Phrased another way, would it be possible for thinking creatures without spirit to create a moral framework? I can’t think of any reason why not. In fact, I can think of a few philosophers who developed moral systems based on logic alone.

They couldn’t have done so in any meaningful fashion unless they had started with some basic, arbitrary moral principle.

The universe is amoral. All that exists is what is. It does not include what ought to be. A human intelligence is necessary to decide what is ethical; indeed, that’s practically a definition of sentience right there.

Ethics are worth, and only sentience can propose worth. Worth is what makes paper into money, and it’s what makes a killing into a murder (or an act of heroism, for that matter). If we rely only on what is - that is, base our philosophy entirely around natural reason - we cannot derive ethics because there is nothing ethical in nature for them to be deriven from.

Ethics are illogical. That’s good.


I was just wondering if you wanted to offer an explanation for the obvious problem posed by the dualism you describe. This essence you speak of is non-physical, yes? If so, how could it affect something which is physical? If the essence is physical, then why would it not be grouped with jab’s “celluar composition”?

Or am I just misreading your use of the word “apart”?

But you haven’t shown any evidence that sentience requires anything other than the nuts and bolts of physical beings. If sentience is all that’s required to choose an arbitrary moral principle, and sentience can be explained from a materialist stance, then we cannot say that spirit is necessary for morals. Sentience has not been fully explained by materialism yet, but its concievable that it might be. Would that be all that’s needed to disprove the existence of spirit?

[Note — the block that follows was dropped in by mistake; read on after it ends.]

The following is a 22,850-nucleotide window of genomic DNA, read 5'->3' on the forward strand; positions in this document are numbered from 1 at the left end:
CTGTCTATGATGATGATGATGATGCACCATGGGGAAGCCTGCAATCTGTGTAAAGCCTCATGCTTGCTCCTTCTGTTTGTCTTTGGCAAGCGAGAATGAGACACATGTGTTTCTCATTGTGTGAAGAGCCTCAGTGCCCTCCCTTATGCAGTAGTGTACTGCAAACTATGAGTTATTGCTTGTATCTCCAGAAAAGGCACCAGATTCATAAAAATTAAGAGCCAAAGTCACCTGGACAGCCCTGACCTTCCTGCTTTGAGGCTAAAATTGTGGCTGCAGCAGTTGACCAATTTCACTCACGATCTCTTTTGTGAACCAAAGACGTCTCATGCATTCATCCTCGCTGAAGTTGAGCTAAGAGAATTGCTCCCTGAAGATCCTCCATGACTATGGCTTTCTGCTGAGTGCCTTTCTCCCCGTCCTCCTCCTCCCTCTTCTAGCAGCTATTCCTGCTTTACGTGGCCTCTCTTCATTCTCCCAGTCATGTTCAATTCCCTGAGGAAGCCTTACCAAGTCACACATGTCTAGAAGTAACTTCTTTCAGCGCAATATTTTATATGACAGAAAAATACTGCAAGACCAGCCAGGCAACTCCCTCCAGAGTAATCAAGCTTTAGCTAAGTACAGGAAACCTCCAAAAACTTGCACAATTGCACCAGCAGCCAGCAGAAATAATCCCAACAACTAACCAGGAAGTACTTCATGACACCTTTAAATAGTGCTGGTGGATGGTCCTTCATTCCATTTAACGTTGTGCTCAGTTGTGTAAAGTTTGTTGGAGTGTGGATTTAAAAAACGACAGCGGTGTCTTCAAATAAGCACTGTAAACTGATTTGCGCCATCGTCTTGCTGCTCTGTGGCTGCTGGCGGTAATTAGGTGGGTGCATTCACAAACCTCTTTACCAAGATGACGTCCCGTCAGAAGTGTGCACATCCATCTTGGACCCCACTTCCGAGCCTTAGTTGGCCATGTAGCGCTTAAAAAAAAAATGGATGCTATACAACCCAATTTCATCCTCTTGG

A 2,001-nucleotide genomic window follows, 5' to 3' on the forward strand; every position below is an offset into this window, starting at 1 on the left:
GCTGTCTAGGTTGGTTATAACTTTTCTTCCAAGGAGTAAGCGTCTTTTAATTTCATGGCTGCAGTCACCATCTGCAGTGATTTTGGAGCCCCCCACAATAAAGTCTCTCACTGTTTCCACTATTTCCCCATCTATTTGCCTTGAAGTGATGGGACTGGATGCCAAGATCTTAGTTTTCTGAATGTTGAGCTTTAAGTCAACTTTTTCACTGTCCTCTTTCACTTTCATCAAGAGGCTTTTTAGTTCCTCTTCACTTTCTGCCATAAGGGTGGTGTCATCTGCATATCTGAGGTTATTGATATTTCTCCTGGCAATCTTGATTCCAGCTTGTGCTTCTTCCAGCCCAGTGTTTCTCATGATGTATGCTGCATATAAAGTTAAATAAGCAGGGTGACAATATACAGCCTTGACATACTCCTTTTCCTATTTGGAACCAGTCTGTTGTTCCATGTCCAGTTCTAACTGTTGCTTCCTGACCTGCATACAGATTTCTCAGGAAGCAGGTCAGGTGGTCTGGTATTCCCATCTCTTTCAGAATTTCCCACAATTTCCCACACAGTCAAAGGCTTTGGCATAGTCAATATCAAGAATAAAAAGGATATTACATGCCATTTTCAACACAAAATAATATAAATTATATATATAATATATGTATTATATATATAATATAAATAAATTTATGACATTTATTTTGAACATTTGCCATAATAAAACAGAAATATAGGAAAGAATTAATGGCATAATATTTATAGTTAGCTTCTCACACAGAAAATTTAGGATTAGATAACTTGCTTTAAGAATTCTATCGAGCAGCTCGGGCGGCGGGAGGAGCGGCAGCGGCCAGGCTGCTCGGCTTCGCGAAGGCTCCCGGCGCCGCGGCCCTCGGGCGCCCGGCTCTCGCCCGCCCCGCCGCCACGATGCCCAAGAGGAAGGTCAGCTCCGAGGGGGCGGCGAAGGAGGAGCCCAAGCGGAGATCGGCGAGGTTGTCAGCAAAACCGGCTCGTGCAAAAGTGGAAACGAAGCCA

Secondly, if all that is required to create a moral system based on logic is an arbitrary choice of some starting principle, then sentience is not even required. I’m sure a computer could be programmed to set differing worths to various things based on environmental circumstances and develop a moral system based on that. I don’t think its much different in theory from the way human morals developed. And you haven’t addressed the first part of the question, which is why isn’t spirit required to explain other kinds of thought?

You are right to link ethics and sentience (though I think the link is stronger if you say consciousness instead). The basis of most human morality is the assessment of whether something has consciousness or not. This is why abortion is such a touchy issue, for one example. Consciousness itself is not clearly understood yet, though, so clearly this is a somewhat arbitrary choice of principles on our part!

Not only is a human Intelligence necessary, It, I would argue, in fact CREATES ethics.

It seems to me Libertarian is saying that how he defines spirit is the collection of thought processes as a whole.
The closest analogy I can think of is that of computers. The CPU would be the brain, the physical parts, while the software as a whole is the spirit of the computer.

This however really makes it the same definition as Consciousness.